In 1998, Kodak Had 170,000 Employees, Sold 85% of Photo Paper –Fiction!
Summary of eRumor:
A commentary on the power of innovation and digital disruption of long-standing markets tells the story of Kodak’s decline from having 170,000 employees and an 85 percent market share of photo paper in 1998 to filing chapter 11 bankruptcy by early 2012.
Specific claims that Kodak had 170,000 employees and sold 85 percent of photo paper worldwide in 1998 aren’t accurate — Kodak’s decline was slow and unfolded over decades as the company failed to keep pace with new technologies .
The post has commonly been attributed to a German student named Udo Gollub who posted it to his personal Facebook page under the headline, “Into the Future” in August 2016. However, the commentary was in circulation before that. The Kodak commentary appeared in various forums throughout 2015, and the earliest version of the commentary we could find dates back to 2013. Because most versions don’t list an author, and it’s nearly impossible to verify time stamps on various web pages, it’s not possible to verify the original author of the commentary.
We can, however, investigate the specific claims made by in the Kodak post. The first and most striking claim is that Kodak went from having 170,000 employees in 1998 to filing bankruptcy by early 2012. However, available data contradicts that claim. A 2011 profile of Kodak that appeared in The Week reported that Kodak had approximately 120,000 employees in 1973, 86,000 employees in 1998, and 18,800 employees in 2011. BrandChannel, a website that reports exclusively on branding, reported that Kodak reached its peak in 1988 with 145,000 employees. So, the company had 86,000 employees in 1998, not 170,000.
And the claim that Kodak sold 85 percent of all photo paper in the world in 1998 is also false. Kodak once held an 80-90 percent market share for film, or photo processing paper, but that started to change by the early 1980s. Thomas Finnerty, a doctoral candidate at Pace University wrote in a 2000 report titled “Kodak vs. Fuji: the Battle for Global Market Share” that the wheels of change had been set in motion by 1984:
The dynamics within the photo industry have changed dramatically within the past 15 years. Once upon a time, the film industry within the United States was basically stable and predictable, with industry leader Eastman Kodak, a US based company headquartered in Rochester, N.Y., having a commanding share of the industry, hovering between 80 to 90%. No competitors even had a double-digit percentage of the amateur photo market and many consumers automatically equated Kodak when they thought of film. Competitors were left to fight for the scraps off Kodak’s table and the pickings were slim. Then, beginning in 1984, the general photographic market and particularly Kodak has noticed a subtle change in consumer attitude. Kodak still retains its enviable and commanding share of the market, but the market-savvy consumers of the new millennium now have more choices and do not automatically and faithfully equate film with Kodak alone.
By 1995, Kodak held a 44 percent market share of global photo paper (film) sales, and Fuji held a 33 percent marketshare. So, while it’s true that Kodak once sold 80-90 percent of all the photo paper in the world, that was long before 1998. Again, the commentary misstated Kodak’s market position, over-exaggerating the magnitude of the photo-giant’s downfall.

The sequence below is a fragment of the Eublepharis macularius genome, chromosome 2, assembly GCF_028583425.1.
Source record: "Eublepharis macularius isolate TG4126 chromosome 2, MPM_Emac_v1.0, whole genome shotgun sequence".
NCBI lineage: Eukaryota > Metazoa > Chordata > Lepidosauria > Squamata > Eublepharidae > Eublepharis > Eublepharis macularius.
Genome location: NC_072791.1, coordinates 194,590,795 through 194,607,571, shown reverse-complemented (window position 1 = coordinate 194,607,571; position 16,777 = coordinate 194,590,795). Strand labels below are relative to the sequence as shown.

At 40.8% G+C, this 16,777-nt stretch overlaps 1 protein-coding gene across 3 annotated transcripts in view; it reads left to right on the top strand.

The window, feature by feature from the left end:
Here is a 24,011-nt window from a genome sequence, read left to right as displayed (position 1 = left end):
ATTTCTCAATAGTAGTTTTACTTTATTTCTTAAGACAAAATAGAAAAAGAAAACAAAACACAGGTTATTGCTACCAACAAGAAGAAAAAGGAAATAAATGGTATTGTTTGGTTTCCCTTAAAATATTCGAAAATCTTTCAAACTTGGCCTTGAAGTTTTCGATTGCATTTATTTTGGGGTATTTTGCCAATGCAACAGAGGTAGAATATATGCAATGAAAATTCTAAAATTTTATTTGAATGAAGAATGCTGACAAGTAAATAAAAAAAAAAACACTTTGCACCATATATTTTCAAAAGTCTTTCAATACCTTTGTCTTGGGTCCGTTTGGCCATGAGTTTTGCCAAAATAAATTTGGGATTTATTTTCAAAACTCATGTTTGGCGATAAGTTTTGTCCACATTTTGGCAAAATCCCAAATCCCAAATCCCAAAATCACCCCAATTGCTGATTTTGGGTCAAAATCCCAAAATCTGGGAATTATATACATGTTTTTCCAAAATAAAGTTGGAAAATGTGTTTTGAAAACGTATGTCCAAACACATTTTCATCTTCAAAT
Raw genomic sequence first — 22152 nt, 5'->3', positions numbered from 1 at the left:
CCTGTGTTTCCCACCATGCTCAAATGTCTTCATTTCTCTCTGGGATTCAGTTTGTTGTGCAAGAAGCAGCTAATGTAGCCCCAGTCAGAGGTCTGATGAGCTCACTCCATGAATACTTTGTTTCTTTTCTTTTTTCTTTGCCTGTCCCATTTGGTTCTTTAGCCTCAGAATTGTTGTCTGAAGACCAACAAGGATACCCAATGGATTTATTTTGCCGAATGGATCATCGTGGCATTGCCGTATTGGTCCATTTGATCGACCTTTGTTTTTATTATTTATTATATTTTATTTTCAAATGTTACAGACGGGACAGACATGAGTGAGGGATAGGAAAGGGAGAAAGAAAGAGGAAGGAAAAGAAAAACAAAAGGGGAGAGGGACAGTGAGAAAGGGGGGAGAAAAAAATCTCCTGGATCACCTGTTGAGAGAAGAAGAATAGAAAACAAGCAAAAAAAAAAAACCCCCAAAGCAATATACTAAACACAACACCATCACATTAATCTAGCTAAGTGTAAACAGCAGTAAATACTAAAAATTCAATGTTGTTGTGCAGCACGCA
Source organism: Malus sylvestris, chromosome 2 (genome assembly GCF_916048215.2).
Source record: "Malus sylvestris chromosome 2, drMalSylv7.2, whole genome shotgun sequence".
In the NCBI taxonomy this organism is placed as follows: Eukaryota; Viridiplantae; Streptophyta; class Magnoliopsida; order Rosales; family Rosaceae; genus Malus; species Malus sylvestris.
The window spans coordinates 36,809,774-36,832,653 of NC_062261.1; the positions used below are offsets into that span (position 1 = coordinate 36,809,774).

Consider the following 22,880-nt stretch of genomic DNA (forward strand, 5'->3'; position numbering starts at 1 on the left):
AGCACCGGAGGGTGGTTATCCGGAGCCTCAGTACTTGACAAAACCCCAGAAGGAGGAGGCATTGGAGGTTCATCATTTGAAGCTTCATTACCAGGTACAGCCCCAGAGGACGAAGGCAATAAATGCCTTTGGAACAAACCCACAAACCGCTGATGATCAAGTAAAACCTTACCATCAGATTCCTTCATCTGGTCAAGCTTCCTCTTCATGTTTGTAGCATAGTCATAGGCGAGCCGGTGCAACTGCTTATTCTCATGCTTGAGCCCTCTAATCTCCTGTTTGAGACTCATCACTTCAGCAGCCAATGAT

In reality, the downfall of Kodak was a gradual process that happened over a span of three decades or more. Jaideep Prabhu, co-author of “Frugal Innovation – How to Do More with Less,” cited Kodak’s resistance to technology dating back to the 1970s as one of the primary reasons for its downfall: “Kodak, for example, had patents and technology in place for digital photography as far back as the 1970s but there was huge internal resistance to a strategy that it was felt would blow away decades of investment in its traditional products.”
A lengthy report published by the University of Pennsylvania’s Wharton School of Business documents Kodak’s downfall in great detail, summarizing that the company’s management failed to grasp changing markets and disruptive innovation over decades:
When new technologies change the world, some companies are caught off-guard. Others see change coming and are able to adapt in time. And then there are companies like Kodak — which saw the future and simply couldn’t figure out what to do. Kodak’s Chapter 11 bankruptcy filing on January 19 culminates the company’s 30-year slide from innovation giant to aging behemoth crippled by its own legacy.
Adapting to technological change can be especially challenging for established companies like Kodak, Wharton experts say, because entrenched leadership often finds it difficult to break old patterns that once spelled success. Kodak’s history shows that innovation alone isn’t enough; companies must also have a clear business strategy that can adapt to changing times. Without one, disruptive innovations can sink a company’s fortunes — even when the innovations are its own.
In the end, we can’t verify the original author of this post. We can, however, debunk specific claims that Kodak had 170,000 employees and an 85 percent share of the photo paper market in 1998. In reality, Kodak’s decline occurred over a 30-year period, not in a sudden downturn that began in 1998 and ended when the company filed for bankruptcy in 2012.